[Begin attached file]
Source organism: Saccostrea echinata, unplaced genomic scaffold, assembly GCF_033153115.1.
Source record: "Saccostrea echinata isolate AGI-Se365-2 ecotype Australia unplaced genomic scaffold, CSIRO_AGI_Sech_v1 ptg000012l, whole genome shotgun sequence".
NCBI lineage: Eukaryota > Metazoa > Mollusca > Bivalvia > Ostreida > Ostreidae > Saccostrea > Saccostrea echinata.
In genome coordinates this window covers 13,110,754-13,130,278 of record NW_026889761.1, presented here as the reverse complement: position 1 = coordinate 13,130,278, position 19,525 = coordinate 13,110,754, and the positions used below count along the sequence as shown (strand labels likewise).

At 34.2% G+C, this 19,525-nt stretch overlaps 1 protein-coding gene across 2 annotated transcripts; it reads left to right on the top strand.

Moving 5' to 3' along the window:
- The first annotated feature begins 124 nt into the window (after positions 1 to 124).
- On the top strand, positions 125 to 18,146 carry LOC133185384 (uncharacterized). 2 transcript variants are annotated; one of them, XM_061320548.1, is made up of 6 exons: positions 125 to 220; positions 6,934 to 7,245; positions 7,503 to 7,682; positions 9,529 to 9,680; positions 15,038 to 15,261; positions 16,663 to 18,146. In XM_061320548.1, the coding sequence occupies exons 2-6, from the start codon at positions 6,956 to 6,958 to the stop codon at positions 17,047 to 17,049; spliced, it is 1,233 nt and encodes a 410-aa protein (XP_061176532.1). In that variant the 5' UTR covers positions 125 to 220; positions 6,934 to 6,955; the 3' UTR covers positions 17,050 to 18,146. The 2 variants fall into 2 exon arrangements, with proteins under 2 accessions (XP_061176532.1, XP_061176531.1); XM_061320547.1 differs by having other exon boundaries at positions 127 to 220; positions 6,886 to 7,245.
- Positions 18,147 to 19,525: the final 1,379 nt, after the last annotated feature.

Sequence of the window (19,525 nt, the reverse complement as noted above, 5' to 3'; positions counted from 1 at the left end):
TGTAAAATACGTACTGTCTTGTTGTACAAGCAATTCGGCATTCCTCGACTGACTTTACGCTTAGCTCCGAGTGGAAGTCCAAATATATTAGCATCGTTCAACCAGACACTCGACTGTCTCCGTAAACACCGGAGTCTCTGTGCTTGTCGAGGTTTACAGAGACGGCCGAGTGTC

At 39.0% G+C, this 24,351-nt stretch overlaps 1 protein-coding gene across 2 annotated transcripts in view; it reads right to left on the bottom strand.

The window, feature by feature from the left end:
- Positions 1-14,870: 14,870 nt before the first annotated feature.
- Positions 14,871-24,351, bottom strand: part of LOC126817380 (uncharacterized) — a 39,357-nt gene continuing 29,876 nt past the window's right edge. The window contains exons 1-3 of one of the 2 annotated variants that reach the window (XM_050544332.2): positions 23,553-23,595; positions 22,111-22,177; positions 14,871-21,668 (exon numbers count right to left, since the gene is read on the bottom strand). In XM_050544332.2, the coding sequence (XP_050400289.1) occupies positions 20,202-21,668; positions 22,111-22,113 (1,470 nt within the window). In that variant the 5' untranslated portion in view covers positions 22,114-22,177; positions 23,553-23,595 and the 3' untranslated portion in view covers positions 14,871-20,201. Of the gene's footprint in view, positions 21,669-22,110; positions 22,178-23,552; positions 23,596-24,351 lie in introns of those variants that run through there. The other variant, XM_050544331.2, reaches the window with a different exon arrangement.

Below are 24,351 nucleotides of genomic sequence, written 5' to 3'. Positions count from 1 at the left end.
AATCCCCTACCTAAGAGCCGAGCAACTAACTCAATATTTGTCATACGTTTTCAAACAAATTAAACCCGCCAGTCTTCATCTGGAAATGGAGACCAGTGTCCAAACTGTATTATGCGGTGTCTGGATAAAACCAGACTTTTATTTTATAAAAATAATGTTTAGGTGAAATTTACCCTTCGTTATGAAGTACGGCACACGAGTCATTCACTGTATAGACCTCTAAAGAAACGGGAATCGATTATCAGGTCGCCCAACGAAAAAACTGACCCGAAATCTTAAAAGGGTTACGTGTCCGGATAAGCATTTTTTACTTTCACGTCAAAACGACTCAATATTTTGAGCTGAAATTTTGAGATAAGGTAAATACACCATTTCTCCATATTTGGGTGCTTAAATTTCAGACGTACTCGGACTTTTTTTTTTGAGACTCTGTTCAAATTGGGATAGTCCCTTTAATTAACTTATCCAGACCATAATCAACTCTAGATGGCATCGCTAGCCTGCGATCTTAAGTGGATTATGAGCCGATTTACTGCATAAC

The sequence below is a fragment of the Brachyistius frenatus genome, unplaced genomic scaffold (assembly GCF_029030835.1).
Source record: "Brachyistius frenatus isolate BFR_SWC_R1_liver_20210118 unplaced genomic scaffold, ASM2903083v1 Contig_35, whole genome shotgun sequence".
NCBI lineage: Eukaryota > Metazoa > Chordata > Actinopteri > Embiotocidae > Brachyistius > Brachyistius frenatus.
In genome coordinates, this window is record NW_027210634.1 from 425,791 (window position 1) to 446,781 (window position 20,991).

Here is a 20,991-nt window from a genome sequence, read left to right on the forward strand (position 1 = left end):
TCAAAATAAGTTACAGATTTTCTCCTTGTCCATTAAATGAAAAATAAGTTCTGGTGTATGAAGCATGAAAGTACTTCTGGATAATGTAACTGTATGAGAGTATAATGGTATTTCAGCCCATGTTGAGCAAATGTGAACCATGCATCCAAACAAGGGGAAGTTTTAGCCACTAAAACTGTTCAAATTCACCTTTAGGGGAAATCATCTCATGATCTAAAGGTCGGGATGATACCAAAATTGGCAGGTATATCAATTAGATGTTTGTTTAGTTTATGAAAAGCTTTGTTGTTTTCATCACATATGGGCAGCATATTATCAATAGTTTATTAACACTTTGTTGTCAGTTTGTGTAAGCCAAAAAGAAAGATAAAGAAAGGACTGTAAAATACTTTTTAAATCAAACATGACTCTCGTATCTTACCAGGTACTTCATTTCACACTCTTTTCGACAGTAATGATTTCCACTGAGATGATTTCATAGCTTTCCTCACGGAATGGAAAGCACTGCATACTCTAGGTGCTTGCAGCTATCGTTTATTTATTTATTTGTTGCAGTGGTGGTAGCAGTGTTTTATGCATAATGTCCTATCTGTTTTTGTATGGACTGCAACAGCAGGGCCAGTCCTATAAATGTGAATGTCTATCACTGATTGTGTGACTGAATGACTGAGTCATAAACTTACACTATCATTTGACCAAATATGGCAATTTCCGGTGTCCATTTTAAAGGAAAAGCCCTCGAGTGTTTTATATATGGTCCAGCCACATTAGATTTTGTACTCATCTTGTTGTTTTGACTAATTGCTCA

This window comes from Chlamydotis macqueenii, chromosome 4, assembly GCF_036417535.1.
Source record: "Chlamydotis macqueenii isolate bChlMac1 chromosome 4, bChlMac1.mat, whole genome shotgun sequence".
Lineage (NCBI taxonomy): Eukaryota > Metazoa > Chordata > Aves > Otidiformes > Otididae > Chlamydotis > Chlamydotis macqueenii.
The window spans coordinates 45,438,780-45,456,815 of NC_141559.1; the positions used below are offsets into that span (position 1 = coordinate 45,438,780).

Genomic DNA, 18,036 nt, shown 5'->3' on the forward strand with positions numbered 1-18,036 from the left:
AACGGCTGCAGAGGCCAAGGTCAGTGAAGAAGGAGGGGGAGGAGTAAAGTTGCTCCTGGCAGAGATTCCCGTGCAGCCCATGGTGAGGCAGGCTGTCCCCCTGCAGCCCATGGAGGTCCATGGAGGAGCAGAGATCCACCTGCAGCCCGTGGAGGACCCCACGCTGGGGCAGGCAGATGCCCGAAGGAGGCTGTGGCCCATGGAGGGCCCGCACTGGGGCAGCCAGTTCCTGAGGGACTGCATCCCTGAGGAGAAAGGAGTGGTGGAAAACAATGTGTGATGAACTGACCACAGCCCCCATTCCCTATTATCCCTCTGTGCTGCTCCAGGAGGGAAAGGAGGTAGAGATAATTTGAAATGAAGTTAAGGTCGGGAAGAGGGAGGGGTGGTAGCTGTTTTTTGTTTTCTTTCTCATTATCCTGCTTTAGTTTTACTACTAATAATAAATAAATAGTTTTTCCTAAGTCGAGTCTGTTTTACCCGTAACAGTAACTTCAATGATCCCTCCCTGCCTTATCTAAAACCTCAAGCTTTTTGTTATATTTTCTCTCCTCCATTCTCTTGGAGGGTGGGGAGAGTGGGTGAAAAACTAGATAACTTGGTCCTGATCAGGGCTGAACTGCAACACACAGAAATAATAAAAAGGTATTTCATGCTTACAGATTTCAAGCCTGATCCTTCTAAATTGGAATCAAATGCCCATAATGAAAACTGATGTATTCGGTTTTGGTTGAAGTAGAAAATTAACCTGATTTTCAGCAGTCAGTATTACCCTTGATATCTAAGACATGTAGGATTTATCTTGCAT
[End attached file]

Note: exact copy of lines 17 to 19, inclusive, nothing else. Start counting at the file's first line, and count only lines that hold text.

AATCCCCTACCTAAGAGCCGAGCAACTAACTCAATATTTGTCATACGTTTTCAAACAAATTAAACCCGCCAGTCTTCATCTGGAAATGGAGACCAGTGTCCAAACTGTATTATGCGGTGTCTGGATAAAACCAGACTTTTATTTTATAAAAATAATGTTTAGGTGAAATTTACCCTTCGTTATGAAGTACGGCACACGAGTCATTCACTGTATAGACCTCTAAAGAAACGGGAATCGATTATCAGGTCGCCCAACGAAAAAACTGACCCGAAATCTTAAAAGGGTTACGTGTCCGGATAAGCATTTTTTACTTTCACGTCAAAACGACTCAATATTTTGAGCTGAAATTTTGAGATAAGGTAAATACACCATTTCTCCATATTTGGGTGCTTAAATTTCAGACGTACTCGGACTTTTTTTTTTGAGACTCTGTTCAAATTGGGATAGTCCCTTTAATTAACTTATCCAGACCATAATCAACTCTAGATGGCATCGCTAGCCTGCGATCTTAAGTGGATTATGAGCCGATTTACTGCATAAC

The sequence below is a fragment of the Brachyistius frenatus genome, unplaced genomic scaffold (assembly GCF_029030835.1).
Source record: "Brachyistius frenatus isolate BFR_SWC_R1_liver_20210118 unplaced genomic scaffold, ASM2903083v1 Contig_35, whole genome shotgun sequence".